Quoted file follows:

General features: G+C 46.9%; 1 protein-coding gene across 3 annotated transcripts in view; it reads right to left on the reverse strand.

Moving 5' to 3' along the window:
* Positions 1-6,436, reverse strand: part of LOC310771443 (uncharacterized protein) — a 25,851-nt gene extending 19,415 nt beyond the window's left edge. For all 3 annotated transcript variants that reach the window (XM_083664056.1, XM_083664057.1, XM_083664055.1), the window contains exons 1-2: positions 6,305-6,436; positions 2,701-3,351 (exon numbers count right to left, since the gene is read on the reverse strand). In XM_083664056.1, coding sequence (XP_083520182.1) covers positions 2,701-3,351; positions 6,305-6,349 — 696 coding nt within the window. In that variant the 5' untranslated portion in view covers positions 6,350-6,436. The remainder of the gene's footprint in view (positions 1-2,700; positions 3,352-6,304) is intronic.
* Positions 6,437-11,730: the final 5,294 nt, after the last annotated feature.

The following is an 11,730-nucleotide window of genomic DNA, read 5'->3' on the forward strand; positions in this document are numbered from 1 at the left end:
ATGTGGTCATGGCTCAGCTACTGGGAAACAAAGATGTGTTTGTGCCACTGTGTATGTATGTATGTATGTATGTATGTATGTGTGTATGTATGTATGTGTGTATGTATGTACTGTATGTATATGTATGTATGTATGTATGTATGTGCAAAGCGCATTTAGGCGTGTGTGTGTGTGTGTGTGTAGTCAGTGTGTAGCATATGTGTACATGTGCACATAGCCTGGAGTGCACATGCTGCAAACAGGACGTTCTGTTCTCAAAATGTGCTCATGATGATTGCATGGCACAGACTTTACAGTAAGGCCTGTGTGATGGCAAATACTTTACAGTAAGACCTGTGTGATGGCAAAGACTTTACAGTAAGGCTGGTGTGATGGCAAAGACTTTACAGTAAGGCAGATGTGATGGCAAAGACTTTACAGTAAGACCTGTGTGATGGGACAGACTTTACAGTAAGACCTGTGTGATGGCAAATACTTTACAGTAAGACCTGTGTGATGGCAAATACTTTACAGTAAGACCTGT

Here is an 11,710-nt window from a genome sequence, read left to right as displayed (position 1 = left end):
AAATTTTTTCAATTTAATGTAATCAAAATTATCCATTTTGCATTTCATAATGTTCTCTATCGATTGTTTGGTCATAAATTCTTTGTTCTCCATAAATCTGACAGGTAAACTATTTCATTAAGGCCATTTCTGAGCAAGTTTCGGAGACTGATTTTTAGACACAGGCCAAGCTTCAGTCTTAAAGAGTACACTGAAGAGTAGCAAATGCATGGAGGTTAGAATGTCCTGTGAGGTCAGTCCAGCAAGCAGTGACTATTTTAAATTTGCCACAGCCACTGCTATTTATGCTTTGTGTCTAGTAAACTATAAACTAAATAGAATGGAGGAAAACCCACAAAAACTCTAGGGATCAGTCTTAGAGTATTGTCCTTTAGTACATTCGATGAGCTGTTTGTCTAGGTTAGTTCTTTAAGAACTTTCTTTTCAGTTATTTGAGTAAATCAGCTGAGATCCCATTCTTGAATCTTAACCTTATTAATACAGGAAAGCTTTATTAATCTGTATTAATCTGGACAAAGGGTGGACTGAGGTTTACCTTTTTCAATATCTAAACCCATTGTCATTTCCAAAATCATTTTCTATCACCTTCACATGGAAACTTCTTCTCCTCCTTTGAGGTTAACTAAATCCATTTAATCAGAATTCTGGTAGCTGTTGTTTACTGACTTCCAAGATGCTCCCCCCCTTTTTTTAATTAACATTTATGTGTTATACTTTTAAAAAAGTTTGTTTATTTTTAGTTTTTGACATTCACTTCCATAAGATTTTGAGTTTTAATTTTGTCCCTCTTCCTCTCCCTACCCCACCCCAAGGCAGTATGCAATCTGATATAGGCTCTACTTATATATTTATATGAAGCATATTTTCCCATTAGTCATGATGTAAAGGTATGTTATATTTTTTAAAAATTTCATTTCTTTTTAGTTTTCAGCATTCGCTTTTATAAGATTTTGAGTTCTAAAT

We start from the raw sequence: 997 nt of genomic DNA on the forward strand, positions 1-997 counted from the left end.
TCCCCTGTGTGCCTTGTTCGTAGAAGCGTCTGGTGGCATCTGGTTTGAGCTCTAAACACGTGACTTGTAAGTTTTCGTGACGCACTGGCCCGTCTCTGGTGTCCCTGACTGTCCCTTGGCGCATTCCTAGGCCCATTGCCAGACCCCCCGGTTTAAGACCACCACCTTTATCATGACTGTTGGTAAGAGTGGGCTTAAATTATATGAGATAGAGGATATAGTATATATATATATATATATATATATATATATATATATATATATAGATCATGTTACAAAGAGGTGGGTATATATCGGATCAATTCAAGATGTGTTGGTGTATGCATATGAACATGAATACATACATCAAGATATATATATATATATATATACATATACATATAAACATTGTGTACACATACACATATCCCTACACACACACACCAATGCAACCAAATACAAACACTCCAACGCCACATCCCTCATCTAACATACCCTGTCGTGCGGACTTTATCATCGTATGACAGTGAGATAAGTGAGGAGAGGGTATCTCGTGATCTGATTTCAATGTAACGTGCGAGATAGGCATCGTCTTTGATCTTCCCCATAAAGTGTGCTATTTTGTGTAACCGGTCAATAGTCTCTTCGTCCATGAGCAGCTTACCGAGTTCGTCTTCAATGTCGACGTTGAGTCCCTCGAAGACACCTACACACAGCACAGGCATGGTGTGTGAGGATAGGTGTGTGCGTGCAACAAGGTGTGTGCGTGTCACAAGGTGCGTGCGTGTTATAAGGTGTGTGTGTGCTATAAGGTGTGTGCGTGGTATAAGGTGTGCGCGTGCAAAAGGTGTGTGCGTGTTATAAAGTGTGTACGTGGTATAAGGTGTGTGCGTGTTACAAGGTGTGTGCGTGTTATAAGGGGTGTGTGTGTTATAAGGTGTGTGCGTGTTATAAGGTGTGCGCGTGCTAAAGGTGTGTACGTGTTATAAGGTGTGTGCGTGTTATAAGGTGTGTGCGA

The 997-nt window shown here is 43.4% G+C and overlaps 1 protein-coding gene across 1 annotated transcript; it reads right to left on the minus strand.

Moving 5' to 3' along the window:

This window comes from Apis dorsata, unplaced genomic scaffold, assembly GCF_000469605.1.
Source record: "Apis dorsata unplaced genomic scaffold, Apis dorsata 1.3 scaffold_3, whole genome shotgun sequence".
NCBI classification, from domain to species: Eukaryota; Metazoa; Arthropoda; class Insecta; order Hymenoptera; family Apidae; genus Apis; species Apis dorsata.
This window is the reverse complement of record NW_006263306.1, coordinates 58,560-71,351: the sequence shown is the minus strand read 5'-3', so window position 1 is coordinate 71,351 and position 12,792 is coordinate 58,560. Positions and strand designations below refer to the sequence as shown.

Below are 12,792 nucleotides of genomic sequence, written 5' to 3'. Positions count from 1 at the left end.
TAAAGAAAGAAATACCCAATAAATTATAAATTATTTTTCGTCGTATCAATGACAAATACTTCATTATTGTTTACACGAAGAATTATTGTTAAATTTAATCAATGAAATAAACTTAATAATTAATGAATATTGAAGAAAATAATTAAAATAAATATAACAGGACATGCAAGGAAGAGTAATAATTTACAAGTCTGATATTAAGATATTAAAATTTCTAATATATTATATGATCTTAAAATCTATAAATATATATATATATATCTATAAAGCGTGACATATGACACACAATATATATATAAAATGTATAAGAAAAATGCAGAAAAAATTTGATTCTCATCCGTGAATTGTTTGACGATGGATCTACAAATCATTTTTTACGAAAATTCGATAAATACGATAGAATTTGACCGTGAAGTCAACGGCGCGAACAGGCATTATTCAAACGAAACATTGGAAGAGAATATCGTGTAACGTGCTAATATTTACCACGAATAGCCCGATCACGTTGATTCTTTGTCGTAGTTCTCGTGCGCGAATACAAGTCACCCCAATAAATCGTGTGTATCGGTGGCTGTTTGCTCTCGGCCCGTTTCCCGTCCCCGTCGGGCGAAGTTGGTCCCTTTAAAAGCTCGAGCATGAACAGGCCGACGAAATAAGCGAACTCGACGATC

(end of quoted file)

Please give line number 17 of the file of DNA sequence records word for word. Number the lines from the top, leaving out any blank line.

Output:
Below are 12,792 nucleotides of genomic sequence, written 5' to 3'. Positions count from 1 at the left end.